The Environmental Problem: Uranium Mining in the Navajo Nation
The Navajo Nation is a semi-autonomous nation under the jurisdiction and control of the United States’ Federal Government. It lies on the northeastern portion of Arizona; southeastern, South Eastern part of Utah, and northwestern part of New Mexico. Among all semi-autonomous nations under the jurisdiction of the U.S. Federal Government, the Navajo Nation remains to be the largest in terms of land mass and area. Due to the complex landscape of the Navajo Nation, a lot of potential economically relevant sites, both for tourism, mining, and even agricultural purposes have been identified. Natural sights such as the Ship Rock in San Juan County, New Mexico, and the Antelope Canyon located in the North West portion of Page Arizona, for example, have been identified as key tourist destinations in the area.
One key characteristic of the Navajo Nation that is directly relevant to the issue that will be discussed in this paper would be the abundance of uranium deposits in the area. For years, the United States Federal Government is said to have heavily exploited that abundance in uranium. The Federal Government, through the U.S. Atomic Energy Commission, encouraged American capitalists to make new ventures into the Uranium mining industry as well as companies that already ventured into the industry to expand their operations, after announcing that they (the U.S. Atomic Energy Commission) would be the sole buyer of all uranium mined from anywhere in the U.S. Such announcement only meant that the U.S Federal Government, through its arm, the Atomic Energy Commission, would be the sole end-user of all uranium deposits that would be extracted from the Navajo Nation.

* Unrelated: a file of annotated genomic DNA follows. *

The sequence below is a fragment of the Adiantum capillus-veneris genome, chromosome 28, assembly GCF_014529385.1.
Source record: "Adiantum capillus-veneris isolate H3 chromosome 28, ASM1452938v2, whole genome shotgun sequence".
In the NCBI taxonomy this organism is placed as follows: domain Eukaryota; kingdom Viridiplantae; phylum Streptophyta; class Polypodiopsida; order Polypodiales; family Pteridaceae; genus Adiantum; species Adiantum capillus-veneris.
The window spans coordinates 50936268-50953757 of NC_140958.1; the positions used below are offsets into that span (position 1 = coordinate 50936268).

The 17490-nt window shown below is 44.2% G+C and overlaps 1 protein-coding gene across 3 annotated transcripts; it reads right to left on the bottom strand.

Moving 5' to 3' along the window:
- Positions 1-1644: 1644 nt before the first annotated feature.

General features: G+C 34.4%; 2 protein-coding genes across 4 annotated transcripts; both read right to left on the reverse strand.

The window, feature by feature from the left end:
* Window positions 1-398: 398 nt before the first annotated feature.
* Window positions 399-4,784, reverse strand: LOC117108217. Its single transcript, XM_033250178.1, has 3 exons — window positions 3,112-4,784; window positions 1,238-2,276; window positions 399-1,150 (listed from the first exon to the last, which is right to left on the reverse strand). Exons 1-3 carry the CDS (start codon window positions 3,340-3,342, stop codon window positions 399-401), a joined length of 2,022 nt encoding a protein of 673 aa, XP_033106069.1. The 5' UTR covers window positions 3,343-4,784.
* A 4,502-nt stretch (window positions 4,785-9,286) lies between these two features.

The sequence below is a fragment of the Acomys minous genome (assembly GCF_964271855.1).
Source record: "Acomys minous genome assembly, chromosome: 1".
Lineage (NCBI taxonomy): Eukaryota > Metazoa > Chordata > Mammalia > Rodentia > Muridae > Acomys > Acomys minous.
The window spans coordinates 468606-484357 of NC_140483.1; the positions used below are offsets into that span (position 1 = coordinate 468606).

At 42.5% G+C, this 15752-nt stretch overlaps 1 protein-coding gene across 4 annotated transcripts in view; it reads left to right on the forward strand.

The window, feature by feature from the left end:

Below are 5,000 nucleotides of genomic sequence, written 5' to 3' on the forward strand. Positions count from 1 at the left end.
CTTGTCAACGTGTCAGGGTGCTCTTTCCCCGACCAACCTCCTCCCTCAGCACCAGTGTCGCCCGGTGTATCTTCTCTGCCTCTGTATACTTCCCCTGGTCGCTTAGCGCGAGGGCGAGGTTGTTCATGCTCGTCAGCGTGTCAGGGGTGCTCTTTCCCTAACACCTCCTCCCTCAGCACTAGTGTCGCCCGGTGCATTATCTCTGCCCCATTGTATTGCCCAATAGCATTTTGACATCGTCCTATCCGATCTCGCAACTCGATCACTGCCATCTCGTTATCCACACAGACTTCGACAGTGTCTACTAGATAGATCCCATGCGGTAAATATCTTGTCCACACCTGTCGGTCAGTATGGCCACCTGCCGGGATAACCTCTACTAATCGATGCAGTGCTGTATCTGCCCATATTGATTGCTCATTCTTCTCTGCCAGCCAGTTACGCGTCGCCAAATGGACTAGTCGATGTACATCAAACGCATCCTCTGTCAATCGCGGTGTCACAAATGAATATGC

The rationale behind such aggressive announcement was the nuclear arms race that the U.S. got into against its Cold War nemesis which was the already dissolved U.S.S.R. (The Union of Soviet Socialist Republics) or the Soviet Union. One advantage that the Soviet Union had at the time is the fact that they already had various weapons grade uranium mining and enrichment program as well as facilities in their territories whereas the U.S. only had a few of such (uranium mining and enrichment programs and facilities). So, being the competitive country that it is, the United States decided to significantly expand its operations in the Uranium mining sector, after having figured that Uranium mining would serve as the backbone of their success in winning the nuclear arms race against Russia. If there would be one reason for the U.S. to fail in defeating its nemesis in the nuclear arms race during the cold war period; that would be the unexpected and unmitigated shortage of uranium, and later on enriched uranium because the U.S., at that time, was ahead of Russia by a few years in terms of uranium enrichment technologies. So, having a stable and preferably abundant supply of the element was identified as the key.